Sunday, 5 September 2010

Walking away

Career change is ultimately about loss.  It's no surprise that the root meaning of  choice is 'to cut off' - we are cutting off the alternative.  In the context of career change, this often means cutting off part of our old lives in order to start anew.

Humans have to do this in many different areas of their lives, of course, and this poem, Walking Away by C Day-Lewis, describes this beautifully as he watches his son go into school.  I find it unbearably moving.

And I know in my own work with clients that the same words apply to career change too.  A process of letting go is needed for us to move forward, but its necessity makes it no less painful.

This is my testimony to those who are in this painful situation now.  If this is you, can you find the courage and compassion to let go of your past and embrace an uncertain future?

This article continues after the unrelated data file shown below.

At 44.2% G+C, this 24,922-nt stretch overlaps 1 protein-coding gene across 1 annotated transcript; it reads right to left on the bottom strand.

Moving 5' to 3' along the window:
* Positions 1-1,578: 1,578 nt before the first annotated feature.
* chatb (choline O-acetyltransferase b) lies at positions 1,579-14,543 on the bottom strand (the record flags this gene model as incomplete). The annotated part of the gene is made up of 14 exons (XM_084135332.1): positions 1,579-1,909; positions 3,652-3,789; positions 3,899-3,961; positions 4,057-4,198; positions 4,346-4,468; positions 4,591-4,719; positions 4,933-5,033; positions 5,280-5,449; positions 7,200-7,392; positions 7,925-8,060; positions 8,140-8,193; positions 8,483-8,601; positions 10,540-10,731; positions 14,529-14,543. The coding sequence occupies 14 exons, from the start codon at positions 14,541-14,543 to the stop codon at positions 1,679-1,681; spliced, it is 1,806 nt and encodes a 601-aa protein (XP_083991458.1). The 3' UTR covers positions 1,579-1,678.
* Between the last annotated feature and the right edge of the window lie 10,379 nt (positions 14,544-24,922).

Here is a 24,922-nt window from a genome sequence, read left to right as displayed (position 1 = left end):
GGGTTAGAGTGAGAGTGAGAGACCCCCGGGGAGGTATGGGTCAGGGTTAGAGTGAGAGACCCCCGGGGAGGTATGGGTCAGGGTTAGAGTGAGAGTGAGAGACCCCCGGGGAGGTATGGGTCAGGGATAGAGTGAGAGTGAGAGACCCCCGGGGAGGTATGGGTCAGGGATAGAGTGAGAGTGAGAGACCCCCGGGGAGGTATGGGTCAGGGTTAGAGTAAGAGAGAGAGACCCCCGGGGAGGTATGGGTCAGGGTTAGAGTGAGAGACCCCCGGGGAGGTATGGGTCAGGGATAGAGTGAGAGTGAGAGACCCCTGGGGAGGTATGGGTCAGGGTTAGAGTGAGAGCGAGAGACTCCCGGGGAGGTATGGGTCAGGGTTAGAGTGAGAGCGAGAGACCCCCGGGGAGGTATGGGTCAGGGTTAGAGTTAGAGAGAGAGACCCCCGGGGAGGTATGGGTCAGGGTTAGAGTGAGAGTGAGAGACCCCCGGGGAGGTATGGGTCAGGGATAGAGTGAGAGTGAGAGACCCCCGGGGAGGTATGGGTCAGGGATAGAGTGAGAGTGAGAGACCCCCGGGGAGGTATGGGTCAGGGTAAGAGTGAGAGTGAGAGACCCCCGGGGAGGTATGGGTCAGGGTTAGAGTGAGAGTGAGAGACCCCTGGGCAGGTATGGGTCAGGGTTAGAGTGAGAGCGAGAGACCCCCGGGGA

Can your love be found in the letting go?

Walking Away
This poem first appeared in the colleciton The Gate and Other Poems, published in 1962.  It is dedicated to Day-Lewis's first son, Sean.

It is eighteen years, almost to the day - 
A sunny day with leaves just turning,
The touch-lines new ruled - since I watched you play
Your first game of football, then, like a satellite
Wrenched from its orbit, go drifting away

Behind a scatter of boys. I can see
You walking away from me towards the school
With the pathos of a half-fledged thing set free
Into a wilderness, the gait of one
Who finds no path where the path should be.

That hesitant figure, eddying away
Like a winged seed loosened from its parent stem,
Has something I can never quite grasp to convey
About nature's give and take - the small, the scorching 
Ordeals which fire one's irresolute clay.

I have had worse partings but none that so
Gnaws at my mind still.  Perhaps it is roughly
Saying what God alone could perfectly show -
How selfhood begins with a walking away,
And love is proved in the letting go.

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